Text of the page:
• Contributions one spouse has made to the other’s education, training, or career, such as managing childcare and other household responsibilities while the other spouse attended college or focused on work responsibilities

  • Any agreements made by spouses, including prenuptial or postnuptial agreements that stated whether spousal support would be paid in the event of a divorce or separation

A judge may review all of these factors and any other relevant information to determine whether spousal support will be awarded to one spouse. When negotiating a divorce settlement, spouses may also look at whether these factors may indicate whether spousal maintenance would be likely to be awarded. During their negotiations, they can make decisions about whether spousal support will be paid, the amount that one spouse will pay to the other, and how long the payments will last.

Types of Spousal Support in Illinois

There are several different options for how spousal support may be paid. In Illinois, spousal maintenance may take one or more of the following forms:

  • Temporary maintenance: This form of support may be paid during divorce proceedings, and it will end when the divorce is finalized.

  • Fixed-term maintenance: This is the most common form of spousal support paid after a divorce is finalized. Payments will typically last for a specific period, which will be based on the total amount of time the couple was married.

  • Reviewable maintenance: In some cases, such as when a spouse may need support while they attend college or take steps to pursue employment, support may be paid for a specific period of time, after which the court will review the case to determine whether ongoing payments are necessary or whether support should be terminated or modified.

  • Indefinite maintenance: In some cases, spousal support may not have any end date, and it will be paid throughout the remainder of a spouse’s life. This form of support may be appropriate in cases involving long marriages where one spouse has limited work experience or in situations where a spouse has health issues that prevent them from being able to work and support themselves.

Calculating Spousal Support Payments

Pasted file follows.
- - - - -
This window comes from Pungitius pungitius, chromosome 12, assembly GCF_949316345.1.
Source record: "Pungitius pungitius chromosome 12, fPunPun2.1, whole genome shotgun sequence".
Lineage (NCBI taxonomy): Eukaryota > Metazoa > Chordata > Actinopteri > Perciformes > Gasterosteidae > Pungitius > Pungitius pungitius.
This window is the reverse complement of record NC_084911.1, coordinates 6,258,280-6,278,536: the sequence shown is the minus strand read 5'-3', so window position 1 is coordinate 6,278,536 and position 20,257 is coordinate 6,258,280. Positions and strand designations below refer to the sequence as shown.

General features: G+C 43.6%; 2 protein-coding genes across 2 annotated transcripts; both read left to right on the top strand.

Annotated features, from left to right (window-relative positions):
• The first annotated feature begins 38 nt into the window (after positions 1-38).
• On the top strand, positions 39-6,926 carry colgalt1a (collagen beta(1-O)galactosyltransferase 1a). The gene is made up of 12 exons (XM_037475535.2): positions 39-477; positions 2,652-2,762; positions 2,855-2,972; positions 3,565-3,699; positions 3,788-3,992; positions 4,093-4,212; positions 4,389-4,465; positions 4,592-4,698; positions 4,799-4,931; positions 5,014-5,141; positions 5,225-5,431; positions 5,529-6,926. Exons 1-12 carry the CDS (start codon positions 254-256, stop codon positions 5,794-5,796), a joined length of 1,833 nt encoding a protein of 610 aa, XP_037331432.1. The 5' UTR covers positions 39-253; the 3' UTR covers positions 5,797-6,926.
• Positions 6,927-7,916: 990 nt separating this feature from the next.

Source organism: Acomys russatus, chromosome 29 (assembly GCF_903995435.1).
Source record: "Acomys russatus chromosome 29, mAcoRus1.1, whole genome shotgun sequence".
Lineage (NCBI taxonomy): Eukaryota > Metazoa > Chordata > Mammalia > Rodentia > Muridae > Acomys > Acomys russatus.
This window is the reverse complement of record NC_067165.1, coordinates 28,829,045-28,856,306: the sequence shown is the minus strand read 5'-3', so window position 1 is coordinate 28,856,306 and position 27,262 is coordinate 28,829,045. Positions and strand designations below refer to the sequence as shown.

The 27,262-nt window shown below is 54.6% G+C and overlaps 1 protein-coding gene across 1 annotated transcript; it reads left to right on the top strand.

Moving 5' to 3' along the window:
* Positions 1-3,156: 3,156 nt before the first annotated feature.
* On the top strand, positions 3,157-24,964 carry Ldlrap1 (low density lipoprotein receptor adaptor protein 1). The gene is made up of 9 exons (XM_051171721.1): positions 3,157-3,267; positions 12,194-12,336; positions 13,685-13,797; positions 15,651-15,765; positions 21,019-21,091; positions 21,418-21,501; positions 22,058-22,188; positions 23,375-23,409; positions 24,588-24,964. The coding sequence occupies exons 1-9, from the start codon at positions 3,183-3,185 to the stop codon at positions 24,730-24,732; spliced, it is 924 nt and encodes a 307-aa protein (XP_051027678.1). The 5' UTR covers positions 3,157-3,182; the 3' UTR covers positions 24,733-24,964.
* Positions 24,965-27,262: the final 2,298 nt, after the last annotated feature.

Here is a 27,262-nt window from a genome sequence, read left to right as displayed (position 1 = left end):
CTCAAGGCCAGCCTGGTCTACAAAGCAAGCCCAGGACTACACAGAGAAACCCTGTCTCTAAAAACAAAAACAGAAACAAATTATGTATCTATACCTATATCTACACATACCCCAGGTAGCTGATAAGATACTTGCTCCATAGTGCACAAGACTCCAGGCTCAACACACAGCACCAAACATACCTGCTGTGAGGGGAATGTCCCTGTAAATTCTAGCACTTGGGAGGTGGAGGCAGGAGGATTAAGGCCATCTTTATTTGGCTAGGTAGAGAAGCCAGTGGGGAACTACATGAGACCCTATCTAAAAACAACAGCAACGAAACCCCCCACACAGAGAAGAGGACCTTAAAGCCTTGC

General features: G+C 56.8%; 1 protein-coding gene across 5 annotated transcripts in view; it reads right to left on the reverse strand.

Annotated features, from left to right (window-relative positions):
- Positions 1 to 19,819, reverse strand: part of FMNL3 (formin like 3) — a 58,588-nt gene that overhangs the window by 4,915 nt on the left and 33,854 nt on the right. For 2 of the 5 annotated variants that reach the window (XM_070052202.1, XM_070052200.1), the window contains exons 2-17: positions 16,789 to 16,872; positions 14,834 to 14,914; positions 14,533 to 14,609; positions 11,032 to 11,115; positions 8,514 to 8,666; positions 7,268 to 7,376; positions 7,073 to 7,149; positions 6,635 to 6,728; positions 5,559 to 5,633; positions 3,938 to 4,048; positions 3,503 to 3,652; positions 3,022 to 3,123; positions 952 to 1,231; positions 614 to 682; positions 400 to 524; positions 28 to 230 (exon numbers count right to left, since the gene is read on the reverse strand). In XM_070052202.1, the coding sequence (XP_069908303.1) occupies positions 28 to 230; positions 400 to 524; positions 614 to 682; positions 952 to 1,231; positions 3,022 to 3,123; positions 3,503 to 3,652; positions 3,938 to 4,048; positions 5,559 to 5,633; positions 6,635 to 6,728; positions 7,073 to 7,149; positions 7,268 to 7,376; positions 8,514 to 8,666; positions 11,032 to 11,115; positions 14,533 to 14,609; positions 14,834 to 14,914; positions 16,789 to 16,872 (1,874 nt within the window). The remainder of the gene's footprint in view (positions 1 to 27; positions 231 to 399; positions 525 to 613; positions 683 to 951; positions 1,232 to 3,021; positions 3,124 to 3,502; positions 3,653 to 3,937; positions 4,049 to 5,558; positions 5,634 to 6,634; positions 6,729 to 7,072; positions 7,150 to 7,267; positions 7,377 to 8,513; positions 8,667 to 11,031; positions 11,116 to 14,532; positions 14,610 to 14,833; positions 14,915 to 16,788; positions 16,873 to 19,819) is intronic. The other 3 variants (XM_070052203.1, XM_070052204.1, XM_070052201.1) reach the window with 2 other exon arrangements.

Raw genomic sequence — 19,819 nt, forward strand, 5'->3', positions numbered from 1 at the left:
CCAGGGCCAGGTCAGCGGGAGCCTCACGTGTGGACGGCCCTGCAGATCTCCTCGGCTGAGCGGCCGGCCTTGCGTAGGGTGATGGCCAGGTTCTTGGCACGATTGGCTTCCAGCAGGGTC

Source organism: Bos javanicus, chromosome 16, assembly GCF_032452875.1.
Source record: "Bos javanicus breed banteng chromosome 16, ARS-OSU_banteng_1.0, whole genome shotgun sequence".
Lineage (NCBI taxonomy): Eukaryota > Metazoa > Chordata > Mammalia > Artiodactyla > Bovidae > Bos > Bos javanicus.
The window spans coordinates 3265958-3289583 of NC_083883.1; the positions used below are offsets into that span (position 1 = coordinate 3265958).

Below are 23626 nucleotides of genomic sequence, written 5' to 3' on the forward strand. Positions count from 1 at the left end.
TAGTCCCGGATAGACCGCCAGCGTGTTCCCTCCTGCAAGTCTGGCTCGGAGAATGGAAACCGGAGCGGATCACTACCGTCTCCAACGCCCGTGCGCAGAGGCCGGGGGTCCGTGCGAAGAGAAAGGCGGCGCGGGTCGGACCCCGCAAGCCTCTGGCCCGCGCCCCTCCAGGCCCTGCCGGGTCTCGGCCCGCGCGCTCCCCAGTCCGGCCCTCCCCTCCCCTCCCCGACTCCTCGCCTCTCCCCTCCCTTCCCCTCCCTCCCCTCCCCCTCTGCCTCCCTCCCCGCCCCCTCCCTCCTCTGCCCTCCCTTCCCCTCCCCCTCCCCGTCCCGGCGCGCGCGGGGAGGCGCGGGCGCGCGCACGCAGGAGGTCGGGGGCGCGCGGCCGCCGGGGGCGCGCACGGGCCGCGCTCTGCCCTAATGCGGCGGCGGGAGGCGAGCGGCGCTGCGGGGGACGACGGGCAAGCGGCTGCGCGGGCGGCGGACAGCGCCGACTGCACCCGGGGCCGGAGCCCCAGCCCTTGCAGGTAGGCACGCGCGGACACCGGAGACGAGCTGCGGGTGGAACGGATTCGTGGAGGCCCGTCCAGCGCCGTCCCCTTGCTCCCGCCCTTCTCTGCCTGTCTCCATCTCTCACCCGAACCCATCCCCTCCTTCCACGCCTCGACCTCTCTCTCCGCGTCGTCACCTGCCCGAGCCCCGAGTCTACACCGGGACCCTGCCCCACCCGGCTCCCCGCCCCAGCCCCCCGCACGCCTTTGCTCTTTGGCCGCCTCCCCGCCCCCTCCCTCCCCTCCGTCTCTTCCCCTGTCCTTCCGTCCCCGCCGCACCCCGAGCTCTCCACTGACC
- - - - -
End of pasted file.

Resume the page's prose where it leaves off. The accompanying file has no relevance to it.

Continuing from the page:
Illinois law provides a formula that is used to determine the amount of support that will be paid. Most of the time, if it is determined that spousal maintenance is appropriate, this formula will be used. Payments are calculated by taking one third (33.3%) of the paying spouse’s net income and subtracting one fourth (25%) of the receiving spouse’s net income. The resulting figure will be the amount that one spouse will pay to the other, and payments will typically be made on a monthly basis.

There is a cap on the amount of spousal support that a person can receive. The sum of their income and the support they receive cannot be higher than 40% of the couple’s combined net income. If the support payments calculated using the formula described above would exceed 40%, the amount a person will receive will be reduced.

Contact an Illinois Spousal Support Attorney

Spousal support is meant to ensure fairness in a divorce, providing both spouses with the financial resources to meet their ongoing needs and maintain their standard of living. There are a variety of complex factors that can affect spousal support and other divorce-related issues, making it crucial to have legal representation. Divorcing spouses can benefit by working with an experienced Chicago spousal maintenance attorney who can advise them of their rights, explain how the law will apply in their situation, and advocate for solutions that will protect their financial interests.

Share this post:
  • U.S. Bankruptcy Lawyer Directory
  • Illinois Child Support Calculator
  • Dads Divorce Law
  • Elite Lawyer
  • Illinois Best Legal Websites
  • OVC Chatbox
  • OVC Photography
  • U.S. Personal Injury Lawyer Directory
Back to Top